Article Text

Download PDFPDF
Posterior interosseous neuropathy: distinguishing from a proximal radial neuropathy
  1. Mary Clare McKenna1,
  2. Jack Woods2,
  3. Róisín Dolan2 and
  4. Seán Connolly1
  1. 1Clinical Neurophysiology, St Vincent's University Hospital, Dublin, Ireland
  2. 2Plastic and Reconstructive Surgery, St Vincent's University Hospital, Dublin, Ireland
  1. Correspondence to Dr Mary Clare McKenna; mary.mc-kenna.1{at}ucdconnect.ie

Abstract

The posterior interosseous nerve is the terminal motor branch of the radial nerve that innervates the extensor carpi ulnaris and the extensors of the thumb and fingers. We describe a case of a posterior interosseous neuropathy presenting with the typical ‘finger drop’ and partial ‘wrist drop’. We focus on the clinical signs that distinguish it from a more proximal radial neuropathy, clarified by nerve conduction studies and needle electromyography. Multimodal imaging of the forearm did not identify a compressive lesion. Persistent symptoms prompted surgical exploration 5 years after initial onset. It identified compression of the posterior interosseous nerve in the region of the arcade of Frohse and leash of Henry. The sites were decompressed and concurrent salvage secondary reconstructive tendon transfers were required in view of the severe axonal loss with minimal chance of functional reinnervation.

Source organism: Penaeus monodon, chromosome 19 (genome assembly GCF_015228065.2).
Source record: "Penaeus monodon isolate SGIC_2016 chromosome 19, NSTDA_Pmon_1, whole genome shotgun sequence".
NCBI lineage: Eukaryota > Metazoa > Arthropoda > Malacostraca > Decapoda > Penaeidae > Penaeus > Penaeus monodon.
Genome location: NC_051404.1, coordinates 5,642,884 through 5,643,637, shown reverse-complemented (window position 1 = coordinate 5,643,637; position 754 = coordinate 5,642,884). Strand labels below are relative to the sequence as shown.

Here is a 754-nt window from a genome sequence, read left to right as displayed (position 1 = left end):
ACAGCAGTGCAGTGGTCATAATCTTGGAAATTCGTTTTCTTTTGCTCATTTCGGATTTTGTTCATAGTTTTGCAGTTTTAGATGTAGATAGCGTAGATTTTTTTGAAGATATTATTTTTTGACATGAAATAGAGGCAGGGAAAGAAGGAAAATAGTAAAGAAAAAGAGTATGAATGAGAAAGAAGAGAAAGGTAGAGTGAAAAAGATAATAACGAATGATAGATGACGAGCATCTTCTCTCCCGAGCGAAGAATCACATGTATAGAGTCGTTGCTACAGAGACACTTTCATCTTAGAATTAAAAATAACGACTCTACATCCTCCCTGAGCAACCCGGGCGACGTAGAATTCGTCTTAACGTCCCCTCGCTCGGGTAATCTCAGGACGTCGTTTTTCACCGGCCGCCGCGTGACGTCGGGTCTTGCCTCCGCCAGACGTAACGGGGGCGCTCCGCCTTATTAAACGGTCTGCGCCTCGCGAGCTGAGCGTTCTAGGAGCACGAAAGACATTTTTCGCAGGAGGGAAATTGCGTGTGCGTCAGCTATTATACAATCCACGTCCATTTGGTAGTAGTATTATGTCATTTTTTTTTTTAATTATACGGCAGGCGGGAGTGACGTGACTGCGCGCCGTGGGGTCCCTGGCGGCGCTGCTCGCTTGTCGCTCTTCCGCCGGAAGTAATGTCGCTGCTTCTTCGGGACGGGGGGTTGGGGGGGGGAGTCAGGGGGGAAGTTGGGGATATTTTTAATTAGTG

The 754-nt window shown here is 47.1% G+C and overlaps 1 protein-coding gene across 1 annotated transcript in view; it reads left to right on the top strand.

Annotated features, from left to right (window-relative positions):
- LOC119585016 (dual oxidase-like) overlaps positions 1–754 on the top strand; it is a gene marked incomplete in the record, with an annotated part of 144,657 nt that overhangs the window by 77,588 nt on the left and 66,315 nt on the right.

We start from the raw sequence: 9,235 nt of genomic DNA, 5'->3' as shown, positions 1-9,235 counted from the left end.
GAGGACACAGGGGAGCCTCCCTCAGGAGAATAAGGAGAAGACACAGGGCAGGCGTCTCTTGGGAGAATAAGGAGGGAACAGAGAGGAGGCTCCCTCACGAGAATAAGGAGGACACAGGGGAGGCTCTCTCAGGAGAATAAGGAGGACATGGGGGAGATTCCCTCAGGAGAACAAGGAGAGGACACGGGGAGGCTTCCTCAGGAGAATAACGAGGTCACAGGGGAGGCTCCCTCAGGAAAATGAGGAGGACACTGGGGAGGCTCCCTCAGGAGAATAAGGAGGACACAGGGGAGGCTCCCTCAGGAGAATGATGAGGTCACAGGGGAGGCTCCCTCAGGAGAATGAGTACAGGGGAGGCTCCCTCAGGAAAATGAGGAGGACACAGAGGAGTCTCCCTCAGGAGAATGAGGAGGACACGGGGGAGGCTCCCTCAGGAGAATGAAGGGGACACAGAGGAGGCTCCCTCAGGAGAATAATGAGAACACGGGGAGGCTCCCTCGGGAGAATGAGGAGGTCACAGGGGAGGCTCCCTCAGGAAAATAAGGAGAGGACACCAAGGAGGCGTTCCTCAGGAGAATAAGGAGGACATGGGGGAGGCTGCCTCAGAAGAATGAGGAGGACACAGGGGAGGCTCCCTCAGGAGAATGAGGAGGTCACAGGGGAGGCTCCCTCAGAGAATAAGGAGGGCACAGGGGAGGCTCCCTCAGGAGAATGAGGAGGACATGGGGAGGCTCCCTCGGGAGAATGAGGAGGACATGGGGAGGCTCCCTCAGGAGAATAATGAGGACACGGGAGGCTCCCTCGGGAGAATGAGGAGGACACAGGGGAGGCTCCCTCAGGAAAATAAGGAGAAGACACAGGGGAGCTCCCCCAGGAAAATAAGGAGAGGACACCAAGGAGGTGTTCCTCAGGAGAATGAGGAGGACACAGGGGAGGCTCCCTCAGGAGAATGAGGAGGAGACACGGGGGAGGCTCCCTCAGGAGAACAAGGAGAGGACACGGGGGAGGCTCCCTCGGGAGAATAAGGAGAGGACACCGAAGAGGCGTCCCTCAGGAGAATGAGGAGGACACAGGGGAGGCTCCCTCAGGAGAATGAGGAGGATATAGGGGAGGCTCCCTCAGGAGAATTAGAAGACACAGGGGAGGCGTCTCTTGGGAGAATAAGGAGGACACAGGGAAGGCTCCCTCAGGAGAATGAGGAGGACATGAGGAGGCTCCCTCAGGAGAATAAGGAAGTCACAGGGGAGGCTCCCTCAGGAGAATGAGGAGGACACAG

• clinical neurophysiology
  • peripheral nerve disease
  • plastic and reconstructive surgery

Statistics from Altmetric.com

Footnotes

  • Contributors MCMcK was involved in study conception and design, data analysis and writing the manuscript. JW was involved in patient care, reviewing and approving the final manuscript. RD was involved in patient care, data analysis, and reviewing and approving the final manuscript. SC was involved in patient care, study conception and design, data acquisition and analysis, and reviewing and approving the final manuscript.

  • Funding The authors have not declared a specific grant for this research from any funding agency in the public, commercial or not-for-profit sectors.

  • Competing interests None declared.

  • Provenance and peer review Not commissioned; externally peer reviewed.

Request Permissions

If you wish to reuse any or all of this article please use the link below which will take you to the Copyright Clearance Center’s RightsLink service. You will be able to get a quick price and instant permission to reuse the content in many different ways.